Ukraine’s Deputy Defense Minister Hannah Mallier accused Amnesty of “distorting the real picture” and failing to understand the situation on the ground. He said Ukrainian troops have been deployed to cities and populated areas to protect against Russian attacks.
“There is no chronology of events [in the report], The Russian Federation is committing a crime here. Ukraine is defending its land. Moscow ignores all the rules of war. And unlike Ukraine, it doesn’t allow that in international organizations like Amnesty,” Malier said.
Speaking at a briefing in Kyiv, Malyar insisted that the Ukrainian armed forces put civilians on buses to evacuate them from the front lines. Some refused to go despite repeated requests and offers for transport to safer areas. Ukraine provided access to external agencies, including the International Criminal Court, and its own investigation into the abuses committed by its troops, she said.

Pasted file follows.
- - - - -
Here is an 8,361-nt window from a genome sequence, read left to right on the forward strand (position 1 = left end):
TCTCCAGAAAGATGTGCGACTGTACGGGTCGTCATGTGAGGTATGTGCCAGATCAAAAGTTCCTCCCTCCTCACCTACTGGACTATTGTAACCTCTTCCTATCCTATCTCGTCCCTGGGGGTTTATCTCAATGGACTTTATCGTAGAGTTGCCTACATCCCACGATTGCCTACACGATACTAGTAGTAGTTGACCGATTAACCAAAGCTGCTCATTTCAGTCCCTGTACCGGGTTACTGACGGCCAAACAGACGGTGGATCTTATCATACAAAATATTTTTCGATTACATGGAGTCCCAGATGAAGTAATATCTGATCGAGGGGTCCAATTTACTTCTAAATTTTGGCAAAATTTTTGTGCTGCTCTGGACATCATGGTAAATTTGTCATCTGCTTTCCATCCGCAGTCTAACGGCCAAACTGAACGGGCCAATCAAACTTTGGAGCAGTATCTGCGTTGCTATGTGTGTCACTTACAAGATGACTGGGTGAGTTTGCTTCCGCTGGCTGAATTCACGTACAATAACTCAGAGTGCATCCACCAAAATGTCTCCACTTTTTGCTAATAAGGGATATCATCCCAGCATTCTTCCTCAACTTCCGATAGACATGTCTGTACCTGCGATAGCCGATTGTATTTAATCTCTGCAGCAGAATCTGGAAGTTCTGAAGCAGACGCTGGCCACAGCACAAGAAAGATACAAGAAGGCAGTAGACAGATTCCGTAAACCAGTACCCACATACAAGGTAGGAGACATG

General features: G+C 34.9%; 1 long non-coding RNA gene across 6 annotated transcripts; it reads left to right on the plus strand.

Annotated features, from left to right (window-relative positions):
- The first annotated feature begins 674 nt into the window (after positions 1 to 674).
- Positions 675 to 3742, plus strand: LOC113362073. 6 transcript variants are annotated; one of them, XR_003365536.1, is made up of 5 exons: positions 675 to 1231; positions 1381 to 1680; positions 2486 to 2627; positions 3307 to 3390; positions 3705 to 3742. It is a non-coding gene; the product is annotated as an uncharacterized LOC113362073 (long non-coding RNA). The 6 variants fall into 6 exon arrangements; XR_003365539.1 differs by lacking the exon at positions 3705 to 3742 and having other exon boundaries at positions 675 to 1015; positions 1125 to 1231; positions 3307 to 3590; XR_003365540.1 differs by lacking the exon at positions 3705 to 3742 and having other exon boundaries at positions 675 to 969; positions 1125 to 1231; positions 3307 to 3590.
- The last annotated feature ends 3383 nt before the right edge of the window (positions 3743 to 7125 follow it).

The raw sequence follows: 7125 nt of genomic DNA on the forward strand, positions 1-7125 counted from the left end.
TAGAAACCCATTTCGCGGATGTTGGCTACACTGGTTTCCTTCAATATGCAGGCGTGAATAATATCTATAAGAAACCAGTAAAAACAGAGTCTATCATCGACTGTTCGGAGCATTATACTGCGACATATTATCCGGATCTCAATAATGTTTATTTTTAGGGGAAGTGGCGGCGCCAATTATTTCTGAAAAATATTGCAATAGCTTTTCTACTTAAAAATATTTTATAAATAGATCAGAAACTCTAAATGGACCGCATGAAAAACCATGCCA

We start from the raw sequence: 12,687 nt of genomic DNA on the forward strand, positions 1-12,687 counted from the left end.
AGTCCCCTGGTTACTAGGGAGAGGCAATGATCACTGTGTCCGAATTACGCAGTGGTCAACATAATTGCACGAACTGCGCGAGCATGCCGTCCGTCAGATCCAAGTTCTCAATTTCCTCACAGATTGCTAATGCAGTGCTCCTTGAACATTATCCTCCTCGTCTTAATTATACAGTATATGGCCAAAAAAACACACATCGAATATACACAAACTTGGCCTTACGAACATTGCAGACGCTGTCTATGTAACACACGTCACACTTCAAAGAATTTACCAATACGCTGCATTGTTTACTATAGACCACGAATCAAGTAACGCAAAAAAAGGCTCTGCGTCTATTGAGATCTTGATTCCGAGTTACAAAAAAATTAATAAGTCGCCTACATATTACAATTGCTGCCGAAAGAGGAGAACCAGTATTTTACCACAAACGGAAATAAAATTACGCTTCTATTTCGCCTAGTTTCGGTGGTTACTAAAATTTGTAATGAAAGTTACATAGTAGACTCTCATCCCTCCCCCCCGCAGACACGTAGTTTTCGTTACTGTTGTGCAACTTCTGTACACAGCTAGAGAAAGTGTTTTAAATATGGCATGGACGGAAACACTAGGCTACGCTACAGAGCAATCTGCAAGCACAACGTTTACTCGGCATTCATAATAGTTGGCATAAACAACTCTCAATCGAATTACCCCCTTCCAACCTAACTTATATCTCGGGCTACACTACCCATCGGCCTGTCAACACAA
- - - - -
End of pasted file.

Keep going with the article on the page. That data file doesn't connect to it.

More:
Ukraine’s Defense Minister Oleksiy Reznikov said, “Any attempt to question the right of Ukrainians to oppose genocide, to defend their families and homes … A Russian army of executioners and rapists coming to Ukraine to commit genocide.” Is”.
Amnesty researchers examined Russian attacks in Kharkiv, Donbass and Mykolaiv regions of Ukraine between April and July. They found 19 villages and towns from where the Ukrainian army had either launched attacks or were positioning themselves. In these three areas, Amnesty found five locations where hospitals were used as “real” grounds and out of 29 schools visited by Amnesty, they concluded that 22 were used as bases. .